Slime molds are very primitive organisms that can appear literally over night during periods of wet humid weather. The familiar “dog vomit” substance that occurs in landscaping mulch (Fig. 1) is actually a slime mold. Slime molds are not uncommon on residential turf. They grow on plant surfaces, but do not cause any infection. They seem to occur in a variety of colors including purple, gray, and yellow (Fig. 2). Any effect on turf quality is minimal–some chlorosis due to preventing leaves’ access to light, and fleeting–they dry quickly and disappear with mowing or irrigation. Grass growth then resumes normally.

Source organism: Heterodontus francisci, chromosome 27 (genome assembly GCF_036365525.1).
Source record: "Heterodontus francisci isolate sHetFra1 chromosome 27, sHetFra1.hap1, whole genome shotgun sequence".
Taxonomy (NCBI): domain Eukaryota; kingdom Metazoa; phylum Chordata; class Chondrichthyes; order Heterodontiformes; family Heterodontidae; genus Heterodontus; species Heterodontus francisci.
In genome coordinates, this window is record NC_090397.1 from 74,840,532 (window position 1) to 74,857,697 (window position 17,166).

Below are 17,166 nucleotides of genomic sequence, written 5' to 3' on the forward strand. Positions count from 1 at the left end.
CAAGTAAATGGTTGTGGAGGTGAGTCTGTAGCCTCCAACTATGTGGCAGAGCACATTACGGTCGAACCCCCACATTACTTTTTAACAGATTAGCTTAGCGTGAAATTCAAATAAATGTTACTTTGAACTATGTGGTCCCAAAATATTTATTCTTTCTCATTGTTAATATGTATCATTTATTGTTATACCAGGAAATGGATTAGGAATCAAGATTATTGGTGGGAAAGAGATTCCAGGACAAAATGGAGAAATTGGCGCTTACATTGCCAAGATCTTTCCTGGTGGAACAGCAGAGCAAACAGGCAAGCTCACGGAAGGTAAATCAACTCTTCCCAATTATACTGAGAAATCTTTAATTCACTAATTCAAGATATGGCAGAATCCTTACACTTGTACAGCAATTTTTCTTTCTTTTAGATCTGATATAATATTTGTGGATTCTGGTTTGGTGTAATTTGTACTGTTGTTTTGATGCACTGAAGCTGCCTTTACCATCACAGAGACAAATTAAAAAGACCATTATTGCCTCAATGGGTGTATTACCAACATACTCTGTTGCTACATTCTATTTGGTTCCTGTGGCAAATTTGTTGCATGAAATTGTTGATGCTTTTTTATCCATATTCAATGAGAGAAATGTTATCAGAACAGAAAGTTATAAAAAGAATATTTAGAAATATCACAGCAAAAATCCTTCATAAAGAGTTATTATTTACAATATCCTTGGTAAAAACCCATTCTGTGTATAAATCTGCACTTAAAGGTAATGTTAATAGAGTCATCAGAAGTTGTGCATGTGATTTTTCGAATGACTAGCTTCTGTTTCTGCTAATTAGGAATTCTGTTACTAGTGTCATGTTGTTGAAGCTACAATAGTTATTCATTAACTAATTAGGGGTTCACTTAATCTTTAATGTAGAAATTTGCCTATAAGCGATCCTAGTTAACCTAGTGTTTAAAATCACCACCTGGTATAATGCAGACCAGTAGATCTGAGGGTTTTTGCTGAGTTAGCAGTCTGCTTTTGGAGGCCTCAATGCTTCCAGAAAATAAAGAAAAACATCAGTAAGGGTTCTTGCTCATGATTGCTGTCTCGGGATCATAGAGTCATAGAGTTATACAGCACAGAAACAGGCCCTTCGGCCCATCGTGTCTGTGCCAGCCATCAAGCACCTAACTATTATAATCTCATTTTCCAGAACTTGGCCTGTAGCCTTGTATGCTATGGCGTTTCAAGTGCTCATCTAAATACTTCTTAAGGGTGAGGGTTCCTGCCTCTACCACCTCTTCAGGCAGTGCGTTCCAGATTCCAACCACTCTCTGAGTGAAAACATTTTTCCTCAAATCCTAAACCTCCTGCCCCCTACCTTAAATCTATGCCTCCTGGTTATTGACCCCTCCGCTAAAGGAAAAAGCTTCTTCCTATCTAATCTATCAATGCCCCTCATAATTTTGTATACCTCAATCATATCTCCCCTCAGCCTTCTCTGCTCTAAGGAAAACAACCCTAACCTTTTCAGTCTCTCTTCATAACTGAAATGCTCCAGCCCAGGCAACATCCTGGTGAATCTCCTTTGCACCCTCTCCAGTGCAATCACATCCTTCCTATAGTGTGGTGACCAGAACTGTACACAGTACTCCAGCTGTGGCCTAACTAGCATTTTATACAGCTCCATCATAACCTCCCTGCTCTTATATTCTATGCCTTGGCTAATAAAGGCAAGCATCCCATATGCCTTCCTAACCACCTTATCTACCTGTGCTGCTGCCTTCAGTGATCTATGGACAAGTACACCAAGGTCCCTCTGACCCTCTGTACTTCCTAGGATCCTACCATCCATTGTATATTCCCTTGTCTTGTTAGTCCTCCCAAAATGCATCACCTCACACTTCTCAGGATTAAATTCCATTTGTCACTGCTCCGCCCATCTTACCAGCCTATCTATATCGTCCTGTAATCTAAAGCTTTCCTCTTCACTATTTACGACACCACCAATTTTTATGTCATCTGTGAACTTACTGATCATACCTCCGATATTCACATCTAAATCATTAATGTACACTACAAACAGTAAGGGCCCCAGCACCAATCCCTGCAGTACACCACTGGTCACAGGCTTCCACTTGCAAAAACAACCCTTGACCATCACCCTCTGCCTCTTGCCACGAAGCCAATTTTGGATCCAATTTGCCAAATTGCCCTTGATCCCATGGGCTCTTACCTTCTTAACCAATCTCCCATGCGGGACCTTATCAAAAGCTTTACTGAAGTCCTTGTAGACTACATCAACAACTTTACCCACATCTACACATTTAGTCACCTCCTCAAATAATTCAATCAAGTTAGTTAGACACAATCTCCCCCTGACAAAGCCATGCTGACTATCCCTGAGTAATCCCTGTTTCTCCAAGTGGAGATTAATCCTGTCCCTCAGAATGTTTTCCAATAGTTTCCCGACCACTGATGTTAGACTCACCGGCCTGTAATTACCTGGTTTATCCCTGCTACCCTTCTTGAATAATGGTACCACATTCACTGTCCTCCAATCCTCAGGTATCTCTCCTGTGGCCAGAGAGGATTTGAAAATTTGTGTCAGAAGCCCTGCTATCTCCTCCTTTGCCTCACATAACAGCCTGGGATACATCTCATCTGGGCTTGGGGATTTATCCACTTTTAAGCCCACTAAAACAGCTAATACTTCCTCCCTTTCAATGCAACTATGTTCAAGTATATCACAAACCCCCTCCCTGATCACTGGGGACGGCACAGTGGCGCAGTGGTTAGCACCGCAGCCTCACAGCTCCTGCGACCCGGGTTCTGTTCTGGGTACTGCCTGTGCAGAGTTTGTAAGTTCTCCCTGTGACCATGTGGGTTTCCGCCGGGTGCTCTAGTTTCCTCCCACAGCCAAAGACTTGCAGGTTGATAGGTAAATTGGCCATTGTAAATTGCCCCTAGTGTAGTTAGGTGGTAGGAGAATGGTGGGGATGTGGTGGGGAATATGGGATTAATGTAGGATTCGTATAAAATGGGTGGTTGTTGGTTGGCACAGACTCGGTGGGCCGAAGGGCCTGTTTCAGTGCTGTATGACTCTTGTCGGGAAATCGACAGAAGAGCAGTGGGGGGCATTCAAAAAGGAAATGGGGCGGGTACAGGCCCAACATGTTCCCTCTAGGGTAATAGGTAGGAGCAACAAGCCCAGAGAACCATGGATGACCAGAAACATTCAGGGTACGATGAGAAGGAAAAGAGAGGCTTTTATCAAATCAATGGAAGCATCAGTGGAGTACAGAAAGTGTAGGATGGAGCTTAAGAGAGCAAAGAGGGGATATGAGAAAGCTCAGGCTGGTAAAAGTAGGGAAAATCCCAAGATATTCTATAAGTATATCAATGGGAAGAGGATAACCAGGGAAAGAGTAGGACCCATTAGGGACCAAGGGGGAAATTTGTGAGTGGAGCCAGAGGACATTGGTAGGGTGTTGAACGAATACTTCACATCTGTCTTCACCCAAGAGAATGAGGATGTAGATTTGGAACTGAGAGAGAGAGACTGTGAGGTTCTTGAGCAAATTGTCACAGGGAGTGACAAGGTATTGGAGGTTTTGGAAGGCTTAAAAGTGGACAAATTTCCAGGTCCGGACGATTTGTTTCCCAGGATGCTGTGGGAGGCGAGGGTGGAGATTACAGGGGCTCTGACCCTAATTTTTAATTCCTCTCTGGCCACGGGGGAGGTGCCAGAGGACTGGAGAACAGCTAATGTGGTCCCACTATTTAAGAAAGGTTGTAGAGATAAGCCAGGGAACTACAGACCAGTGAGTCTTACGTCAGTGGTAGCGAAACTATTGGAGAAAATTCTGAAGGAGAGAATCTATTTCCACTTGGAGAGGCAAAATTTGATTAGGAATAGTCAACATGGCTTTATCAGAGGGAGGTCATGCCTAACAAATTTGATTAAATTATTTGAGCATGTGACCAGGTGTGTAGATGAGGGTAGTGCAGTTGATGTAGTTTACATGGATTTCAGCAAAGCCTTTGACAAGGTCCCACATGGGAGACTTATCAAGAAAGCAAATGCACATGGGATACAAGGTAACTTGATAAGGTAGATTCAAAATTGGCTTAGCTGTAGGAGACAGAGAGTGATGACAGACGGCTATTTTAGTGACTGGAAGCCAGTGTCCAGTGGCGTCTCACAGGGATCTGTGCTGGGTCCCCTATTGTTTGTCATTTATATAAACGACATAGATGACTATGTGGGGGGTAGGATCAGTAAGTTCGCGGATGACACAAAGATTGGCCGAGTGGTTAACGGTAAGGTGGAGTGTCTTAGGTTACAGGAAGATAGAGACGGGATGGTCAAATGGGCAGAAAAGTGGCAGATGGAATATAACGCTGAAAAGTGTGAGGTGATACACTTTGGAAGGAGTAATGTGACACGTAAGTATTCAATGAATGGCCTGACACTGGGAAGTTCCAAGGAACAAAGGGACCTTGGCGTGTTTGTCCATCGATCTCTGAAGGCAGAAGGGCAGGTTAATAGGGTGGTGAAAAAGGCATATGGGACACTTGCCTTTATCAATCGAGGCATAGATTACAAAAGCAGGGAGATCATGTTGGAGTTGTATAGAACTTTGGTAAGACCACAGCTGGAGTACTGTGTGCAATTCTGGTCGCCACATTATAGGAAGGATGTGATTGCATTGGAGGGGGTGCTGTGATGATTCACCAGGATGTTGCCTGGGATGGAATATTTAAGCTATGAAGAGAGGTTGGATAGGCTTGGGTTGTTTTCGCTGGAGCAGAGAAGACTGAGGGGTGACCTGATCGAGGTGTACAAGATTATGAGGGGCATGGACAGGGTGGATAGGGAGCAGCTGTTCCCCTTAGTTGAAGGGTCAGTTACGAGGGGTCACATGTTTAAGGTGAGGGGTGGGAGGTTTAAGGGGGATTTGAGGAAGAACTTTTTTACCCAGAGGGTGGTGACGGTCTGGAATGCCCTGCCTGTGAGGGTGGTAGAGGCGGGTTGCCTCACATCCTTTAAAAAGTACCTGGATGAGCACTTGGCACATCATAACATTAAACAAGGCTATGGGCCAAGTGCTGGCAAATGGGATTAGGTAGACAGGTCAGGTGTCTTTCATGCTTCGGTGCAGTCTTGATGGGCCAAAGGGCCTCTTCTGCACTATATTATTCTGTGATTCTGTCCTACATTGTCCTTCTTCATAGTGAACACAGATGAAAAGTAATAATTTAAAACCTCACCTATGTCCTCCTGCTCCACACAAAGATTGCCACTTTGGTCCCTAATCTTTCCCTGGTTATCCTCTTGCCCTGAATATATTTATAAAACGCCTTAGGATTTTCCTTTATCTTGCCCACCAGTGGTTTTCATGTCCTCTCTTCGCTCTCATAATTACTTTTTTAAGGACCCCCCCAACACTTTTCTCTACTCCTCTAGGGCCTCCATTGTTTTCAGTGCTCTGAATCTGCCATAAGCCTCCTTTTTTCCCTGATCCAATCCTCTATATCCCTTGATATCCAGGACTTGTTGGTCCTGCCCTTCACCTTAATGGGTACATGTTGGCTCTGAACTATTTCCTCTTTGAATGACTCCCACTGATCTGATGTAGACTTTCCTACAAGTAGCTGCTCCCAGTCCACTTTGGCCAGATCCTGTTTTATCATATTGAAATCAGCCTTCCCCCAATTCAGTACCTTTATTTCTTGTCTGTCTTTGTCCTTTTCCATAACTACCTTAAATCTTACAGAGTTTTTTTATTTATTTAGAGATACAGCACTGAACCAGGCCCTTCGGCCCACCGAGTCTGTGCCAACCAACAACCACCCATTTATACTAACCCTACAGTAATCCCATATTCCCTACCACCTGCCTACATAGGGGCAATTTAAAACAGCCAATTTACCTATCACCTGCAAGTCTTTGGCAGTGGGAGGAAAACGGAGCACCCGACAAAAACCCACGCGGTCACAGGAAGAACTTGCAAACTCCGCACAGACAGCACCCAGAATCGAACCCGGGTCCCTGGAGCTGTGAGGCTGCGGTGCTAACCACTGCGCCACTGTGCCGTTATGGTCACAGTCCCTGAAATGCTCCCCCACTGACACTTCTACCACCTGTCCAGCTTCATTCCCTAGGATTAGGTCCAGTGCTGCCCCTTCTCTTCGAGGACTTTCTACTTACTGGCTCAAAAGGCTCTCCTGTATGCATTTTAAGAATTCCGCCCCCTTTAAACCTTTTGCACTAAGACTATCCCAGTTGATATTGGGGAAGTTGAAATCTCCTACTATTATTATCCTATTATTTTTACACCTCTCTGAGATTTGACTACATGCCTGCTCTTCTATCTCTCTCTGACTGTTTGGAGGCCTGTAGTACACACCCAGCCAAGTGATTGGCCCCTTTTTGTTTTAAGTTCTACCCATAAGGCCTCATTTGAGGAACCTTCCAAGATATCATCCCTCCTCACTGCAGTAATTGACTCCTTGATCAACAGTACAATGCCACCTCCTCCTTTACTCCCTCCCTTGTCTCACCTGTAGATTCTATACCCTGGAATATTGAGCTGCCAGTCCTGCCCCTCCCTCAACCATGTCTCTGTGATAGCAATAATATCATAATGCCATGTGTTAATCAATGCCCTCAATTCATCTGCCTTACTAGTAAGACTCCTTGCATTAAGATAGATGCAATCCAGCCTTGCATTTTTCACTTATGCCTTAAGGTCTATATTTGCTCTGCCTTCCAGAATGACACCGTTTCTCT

It is unusual to observe slime molds on closely mowed golf turf. The image in Figure 3 shows slime mold growth on one of our creeping bentgrass putting greens. Upon close examination, the discolored turf is comprised of hundreds of small vesicles, about the size of a pinhead (Fig. 4). Each vesicle contains thousands of tiny round spores (Fig. 4). Spores are dispersed when vesicles dry and burst. They will germinate and grow if humid conditions and ample organic nutrients prevail in the turf. Slime molds are part of all turf microbial communities, but are not parasitic and therefore will not affect turf quality. Slime molds look serious, but they are not. Spray nothing. With normal maintenance, all evidence of slime mold will disappear within a week.